The first women's World Twenty20 will be played alongside the men in England in 2009 opening up huge TV exposure opportunities, the ECB has confirmed. The women will play both the semis at the same ground, on the same day and same ticket as the men and then the final at Lord's will be the curtain raiser for the men's match.
Cricinfo revealed in December that the tournament was likely to get the go-ahead subject to financial approval which has now been granted by the ICC. Taunton, the home of women's cricket, will stage the group matches.
Clare Connor, the ECB's executive director of women's cricket, was understandably delighted by the ratification of the tournament. "The ECB's support and drive to get women's cricket showcased is fantastic," Connor told Cricinfo. "To think you could have forty thousand fans watching England-Australia women's final from Lord's before the men's - how exciting. Just brilliant. It's hard to put into words, it's so unprecedented. The number of people that will tune in across the world and see a superb day at Lord's.
"The budget the ICC have given for the staging of both these tournaments is very generous and it's as it should be, but it's still a huge step. We've just had the World Cup qualifiers, then two massive tournaments in the World Cup and the World Twenty20 next year, it's a very very exciting time.
"I would want to add huge credit for people who have worked for it - Gill McConway (Connor's predecessor), the ICC women's committee who proposed the tournament to the next committee up. The work that's been done to get to this point has been mammoth."
Steve Elworthy, the tournament's director, said: "The ECB are extremely proud that we will host the first global team competition that will culminate with the semi finals and final on the same day as the men's events. We must praise the ICC for their foresight in scheduling this event in this historic fashion."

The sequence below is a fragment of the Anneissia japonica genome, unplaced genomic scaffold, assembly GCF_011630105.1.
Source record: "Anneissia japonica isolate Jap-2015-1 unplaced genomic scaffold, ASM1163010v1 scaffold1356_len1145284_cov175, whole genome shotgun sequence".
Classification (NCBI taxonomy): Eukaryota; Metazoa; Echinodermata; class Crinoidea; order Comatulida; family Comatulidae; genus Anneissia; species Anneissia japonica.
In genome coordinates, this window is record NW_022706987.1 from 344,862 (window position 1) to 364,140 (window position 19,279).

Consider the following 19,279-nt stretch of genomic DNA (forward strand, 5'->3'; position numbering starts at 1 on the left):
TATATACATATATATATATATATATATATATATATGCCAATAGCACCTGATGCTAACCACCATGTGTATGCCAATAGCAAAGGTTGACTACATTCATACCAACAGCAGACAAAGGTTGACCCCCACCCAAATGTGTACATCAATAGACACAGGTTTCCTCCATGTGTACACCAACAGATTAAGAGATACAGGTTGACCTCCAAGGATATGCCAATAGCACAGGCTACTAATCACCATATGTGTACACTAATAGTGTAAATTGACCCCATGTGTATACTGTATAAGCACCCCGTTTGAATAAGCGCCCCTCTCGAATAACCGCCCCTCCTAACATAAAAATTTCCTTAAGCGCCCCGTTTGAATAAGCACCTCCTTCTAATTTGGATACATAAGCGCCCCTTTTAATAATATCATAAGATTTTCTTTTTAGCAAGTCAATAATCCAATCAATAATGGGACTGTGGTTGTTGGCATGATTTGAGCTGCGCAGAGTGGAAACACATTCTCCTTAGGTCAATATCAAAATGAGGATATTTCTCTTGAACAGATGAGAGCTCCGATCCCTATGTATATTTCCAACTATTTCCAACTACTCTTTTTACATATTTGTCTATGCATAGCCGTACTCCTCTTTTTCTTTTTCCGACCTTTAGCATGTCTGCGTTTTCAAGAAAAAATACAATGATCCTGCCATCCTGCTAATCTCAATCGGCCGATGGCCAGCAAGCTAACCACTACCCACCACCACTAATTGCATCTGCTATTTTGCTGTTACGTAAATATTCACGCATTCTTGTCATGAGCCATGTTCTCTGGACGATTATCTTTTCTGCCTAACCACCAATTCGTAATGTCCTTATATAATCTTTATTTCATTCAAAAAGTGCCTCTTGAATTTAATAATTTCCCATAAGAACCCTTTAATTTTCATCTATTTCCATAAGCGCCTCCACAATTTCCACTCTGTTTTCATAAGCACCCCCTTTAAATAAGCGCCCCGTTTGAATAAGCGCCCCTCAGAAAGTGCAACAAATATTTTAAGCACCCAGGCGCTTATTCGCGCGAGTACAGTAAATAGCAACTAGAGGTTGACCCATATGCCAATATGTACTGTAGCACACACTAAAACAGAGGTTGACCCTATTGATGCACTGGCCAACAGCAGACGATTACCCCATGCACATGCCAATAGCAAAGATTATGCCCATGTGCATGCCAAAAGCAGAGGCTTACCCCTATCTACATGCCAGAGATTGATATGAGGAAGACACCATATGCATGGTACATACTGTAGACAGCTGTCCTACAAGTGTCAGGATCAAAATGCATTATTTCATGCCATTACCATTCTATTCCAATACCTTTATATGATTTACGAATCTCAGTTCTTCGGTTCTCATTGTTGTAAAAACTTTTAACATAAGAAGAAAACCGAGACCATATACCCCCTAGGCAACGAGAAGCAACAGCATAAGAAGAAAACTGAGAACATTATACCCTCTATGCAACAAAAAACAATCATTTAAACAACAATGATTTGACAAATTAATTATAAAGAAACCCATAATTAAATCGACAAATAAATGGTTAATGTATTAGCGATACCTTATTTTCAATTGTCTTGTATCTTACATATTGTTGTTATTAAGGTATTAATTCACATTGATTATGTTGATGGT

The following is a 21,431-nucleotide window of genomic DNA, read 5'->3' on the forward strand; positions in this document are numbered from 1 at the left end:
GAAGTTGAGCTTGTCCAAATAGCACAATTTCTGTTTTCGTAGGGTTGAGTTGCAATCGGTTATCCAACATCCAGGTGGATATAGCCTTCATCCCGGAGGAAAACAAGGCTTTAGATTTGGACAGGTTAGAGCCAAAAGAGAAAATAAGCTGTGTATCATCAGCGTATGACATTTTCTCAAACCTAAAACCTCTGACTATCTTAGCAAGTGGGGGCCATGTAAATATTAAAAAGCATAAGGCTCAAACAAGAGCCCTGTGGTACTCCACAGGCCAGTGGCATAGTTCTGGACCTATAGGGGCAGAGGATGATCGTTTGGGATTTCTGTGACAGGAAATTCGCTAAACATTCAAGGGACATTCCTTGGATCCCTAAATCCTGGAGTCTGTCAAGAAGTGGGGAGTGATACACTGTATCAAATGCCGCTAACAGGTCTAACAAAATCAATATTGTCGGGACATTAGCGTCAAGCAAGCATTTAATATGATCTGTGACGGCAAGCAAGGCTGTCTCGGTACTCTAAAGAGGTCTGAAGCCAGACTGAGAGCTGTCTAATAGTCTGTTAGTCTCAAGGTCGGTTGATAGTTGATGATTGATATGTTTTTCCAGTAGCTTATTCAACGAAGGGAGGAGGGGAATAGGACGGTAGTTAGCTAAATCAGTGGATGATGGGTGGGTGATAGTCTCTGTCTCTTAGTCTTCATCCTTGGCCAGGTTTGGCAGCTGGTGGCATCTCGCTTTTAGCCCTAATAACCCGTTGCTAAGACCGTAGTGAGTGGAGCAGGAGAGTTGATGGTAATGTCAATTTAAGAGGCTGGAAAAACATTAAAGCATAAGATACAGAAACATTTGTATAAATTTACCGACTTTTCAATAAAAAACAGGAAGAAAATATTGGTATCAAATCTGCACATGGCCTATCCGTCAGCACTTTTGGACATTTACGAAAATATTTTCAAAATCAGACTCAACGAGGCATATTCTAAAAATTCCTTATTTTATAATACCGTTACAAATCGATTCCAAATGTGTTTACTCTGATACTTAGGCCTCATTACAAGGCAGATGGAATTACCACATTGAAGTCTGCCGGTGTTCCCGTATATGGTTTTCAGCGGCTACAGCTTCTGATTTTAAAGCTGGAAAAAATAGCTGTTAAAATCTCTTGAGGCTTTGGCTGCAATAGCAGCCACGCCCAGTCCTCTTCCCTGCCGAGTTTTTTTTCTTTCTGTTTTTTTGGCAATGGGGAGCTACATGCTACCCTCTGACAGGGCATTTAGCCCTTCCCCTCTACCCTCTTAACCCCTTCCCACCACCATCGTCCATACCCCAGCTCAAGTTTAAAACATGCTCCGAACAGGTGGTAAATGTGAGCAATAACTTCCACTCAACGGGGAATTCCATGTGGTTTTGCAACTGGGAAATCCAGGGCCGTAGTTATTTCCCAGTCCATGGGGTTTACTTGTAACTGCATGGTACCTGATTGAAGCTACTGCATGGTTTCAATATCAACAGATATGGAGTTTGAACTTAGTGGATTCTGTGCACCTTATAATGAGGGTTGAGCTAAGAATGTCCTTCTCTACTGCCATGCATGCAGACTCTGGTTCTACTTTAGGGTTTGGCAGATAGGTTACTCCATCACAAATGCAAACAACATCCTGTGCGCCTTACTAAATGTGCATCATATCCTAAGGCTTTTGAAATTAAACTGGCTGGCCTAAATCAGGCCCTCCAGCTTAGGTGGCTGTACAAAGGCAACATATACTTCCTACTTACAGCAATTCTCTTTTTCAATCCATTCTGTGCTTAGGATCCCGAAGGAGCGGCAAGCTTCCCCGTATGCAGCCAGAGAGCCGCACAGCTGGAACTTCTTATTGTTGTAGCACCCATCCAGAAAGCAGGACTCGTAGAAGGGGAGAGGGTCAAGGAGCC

The tournament will be contested by the same eight teams who will compete for the next World Cup, in Australia in March. They are Australia, England, India, New Zealand, South Africa, West Indies, Pakistan and Sri Lanka.
Whether these teams will head into the World Twenty20 with seeds based on their performances before or after the 50-over World Cup which predates it remains to be seen. The eight sides won't be too worried about that at the moment, for now it's a case of looking forward to competing on one of the biggest stages yet for them.
There have already been several trial days across the world where the women have been a curtain raiser for the men, largely with much success. The latest such event was when the Australia and England women were up first at the MCG ahead of the Australia and India men. The game went down a storm with the fans who had filtered in early and highlights on prime-time TV a week later showed their skills, albeit briefly.
The biggest chance yet to awaken the world comes next year. While the game could never hope to compete with the men on a large scale, women's cricket - including the contracts that are about to be announced for the England women - continues to head in the right direction.